It all started over a decade and a half ago in a locker room in San Diego. There were nameplates that read Junior Seau and Rodney Harrison. He had no idea what his grandfather’s job was, but C.J. Beathard knew it was where he wanted to be. “He could have been a janitor for all we knew. We just knew he was the ‘in’ to hang out in the Chargers or Falcons facilities. Now looking back on it he’s a legend of the game, and finally getting to live out my dream in the NFL is pretty cool.”
At the NFLPA’s rookie premiere, Beathard was one of a very select 40 rookies chosen to begin building his brand through direct contact with corporate executives. He said it was a great honor to be joining his 49ers teammate, running back Joe Williams and the other rookies during his Los Angeles excursion but he is looking forward to getting back on the field for OTAs. He’s been staying up late studying the playbook which has it’s own set of challenges.
It’s quite a bit different. The terminology is completely different. Obviously a lot of the formations are the same, the way we line up but the terminology is different so it’s a lot of studying and a lot of memorization but it’s coming, it’s getting there.
When I asked him if it was “wordy.”
Very wordy, yes, yes. (laughing) It was wordy at Iowa but it’s wordy here. Especially when it’s terms you haven’t heard before it’s basically memorization at this point but once you start grasping a little bit more you can start to put it together in your head. It’s, I’d say, one of the wordier offenses in the NFL. That’s what I’ve heard at least.
Is there a method to remembering it all?
You gotta just try to think it out in your head which route schemes go with which formations which will come as I get more familiar with the offense. Put yourself in a formation and think about what’s logical with what he’s trying to call and that’s how you kind of have to do it.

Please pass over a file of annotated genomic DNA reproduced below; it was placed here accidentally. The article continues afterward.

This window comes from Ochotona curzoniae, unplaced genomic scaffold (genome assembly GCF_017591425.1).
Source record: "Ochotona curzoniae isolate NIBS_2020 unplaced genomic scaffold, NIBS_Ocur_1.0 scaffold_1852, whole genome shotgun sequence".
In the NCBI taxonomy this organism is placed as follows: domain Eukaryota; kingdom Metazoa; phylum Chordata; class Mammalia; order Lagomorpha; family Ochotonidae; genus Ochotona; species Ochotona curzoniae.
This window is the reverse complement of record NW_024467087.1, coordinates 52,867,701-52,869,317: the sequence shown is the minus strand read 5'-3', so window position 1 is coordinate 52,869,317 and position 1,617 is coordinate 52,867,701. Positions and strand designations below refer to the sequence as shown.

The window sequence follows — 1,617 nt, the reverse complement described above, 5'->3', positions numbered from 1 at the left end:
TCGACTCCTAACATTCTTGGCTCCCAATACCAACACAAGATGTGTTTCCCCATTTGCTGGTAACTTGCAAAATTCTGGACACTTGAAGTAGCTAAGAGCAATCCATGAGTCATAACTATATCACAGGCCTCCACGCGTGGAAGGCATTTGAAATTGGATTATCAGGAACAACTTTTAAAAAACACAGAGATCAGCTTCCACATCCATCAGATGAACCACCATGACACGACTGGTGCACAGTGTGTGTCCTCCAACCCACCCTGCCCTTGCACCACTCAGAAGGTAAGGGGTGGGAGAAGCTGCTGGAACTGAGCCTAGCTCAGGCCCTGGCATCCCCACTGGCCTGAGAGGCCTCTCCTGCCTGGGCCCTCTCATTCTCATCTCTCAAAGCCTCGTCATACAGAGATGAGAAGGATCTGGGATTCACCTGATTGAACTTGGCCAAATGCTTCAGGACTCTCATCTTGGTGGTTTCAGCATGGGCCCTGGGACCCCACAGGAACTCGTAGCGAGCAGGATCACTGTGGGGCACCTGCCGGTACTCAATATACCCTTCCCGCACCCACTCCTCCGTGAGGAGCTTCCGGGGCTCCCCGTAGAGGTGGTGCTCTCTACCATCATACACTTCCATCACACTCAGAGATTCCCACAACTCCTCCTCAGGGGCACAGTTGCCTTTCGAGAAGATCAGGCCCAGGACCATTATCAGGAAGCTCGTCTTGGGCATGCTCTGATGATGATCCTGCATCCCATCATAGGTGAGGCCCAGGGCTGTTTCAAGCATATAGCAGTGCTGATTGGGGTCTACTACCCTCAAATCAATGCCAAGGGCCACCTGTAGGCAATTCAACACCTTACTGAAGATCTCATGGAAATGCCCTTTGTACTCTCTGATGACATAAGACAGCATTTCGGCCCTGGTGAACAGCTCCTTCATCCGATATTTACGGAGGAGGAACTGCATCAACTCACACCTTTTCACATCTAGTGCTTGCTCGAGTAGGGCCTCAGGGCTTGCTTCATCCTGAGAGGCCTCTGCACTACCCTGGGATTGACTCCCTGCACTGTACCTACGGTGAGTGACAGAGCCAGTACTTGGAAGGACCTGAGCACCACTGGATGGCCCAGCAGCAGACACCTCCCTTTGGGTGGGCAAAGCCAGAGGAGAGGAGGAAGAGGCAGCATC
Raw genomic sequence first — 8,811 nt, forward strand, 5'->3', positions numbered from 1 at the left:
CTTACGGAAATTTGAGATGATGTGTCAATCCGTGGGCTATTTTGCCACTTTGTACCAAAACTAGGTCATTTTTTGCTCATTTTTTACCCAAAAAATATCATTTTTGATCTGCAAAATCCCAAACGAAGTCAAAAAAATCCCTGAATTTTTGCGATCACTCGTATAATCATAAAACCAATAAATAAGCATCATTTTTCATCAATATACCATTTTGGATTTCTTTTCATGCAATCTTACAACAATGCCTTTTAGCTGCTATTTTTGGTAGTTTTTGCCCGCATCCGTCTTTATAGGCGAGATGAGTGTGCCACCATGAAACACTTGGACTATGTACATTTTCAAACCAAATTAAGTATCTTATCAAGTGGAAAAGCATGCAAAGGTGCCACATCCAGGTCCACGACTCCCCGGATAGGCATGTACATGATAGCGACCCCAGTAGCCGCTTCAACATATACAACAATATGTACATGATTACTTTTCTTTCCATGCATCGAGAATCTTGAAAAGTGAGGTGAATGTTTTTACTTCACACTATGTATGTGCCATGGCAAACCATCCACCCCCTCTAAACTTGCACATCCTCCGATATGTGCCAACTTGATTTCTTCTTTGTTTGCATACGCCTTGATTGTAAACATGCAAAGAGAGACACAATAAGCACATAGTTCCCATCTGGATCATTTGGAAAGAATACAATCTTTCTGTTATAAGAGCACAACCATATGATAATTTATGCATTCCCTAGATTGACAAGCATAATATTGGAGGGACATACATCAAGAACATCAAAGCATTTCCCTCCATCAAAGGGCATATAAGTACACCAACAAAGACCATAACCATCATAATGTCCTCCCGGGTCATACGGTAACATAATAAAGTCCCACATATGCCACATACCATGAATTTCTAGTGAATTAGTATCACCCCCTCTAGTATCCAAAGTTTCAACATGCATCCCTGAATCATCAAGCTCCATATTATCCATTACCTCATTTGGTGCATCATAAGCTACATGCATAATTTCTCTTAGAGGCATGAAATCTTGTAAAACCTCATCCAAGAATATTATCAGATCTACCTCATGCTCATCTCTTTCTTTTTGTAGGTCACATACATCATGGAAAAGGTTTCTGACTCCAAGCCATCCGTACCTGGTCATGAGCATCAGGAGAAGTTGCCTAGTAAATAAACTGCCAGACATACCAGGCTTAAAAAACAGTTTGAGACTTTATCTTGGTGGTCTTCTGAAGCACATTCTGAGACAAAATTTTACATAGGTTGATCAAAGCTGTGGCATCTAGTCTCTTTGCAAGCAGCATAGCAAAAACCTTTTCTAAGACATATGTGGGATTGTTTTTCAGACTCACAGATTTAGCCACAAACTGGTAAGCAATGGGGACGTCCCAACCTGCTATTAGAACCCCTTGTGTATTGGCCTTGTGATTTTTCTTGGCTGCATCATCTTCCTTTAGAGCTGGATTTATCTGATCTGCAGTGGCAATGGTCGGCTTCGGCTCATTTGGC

This doesn’t take away from the excitement that Beathard has for the system, where he sees how it can confuse defenses.
There’s a lot of play action off of run sets or pass formations. That’s the great part about this offense; the play action game and the bootleg game is really good.
As Beathard transitions to the NFL he will have to balance his professional and personal life while studying Shanahan’s offense. Luckily, his five month old daughter Lila is already sleeping through the night. His family will soon move out to California to join him, but for now they remain in Iowa. During the break in July, they will reunite in Tennessee where he spent some time prior to the draft training with 49ers rookie wide receiver Trent Taylor.
For now, Beathard will adjust to seeing himself in red and gold as well as making small changes to his footwork. He played right foot forward in the gun at Iowa and is now getting used to having his left foot forward and changing the drop back which he says is nothing major. He’s looking forward to picking the brain of veteran QB Brian Hoyer during his transition.
What is most noticeable about Beathard is that he doesn’t seem stressed out at all as he speaks casually in his smooth southern drawl telling me the mantra he will live by as he grows into his NFL career:
Don’t get too high in the highs and don't get too low in the lows because both are going to come throughout this and life in general. You just have to know how to handle both sides of it.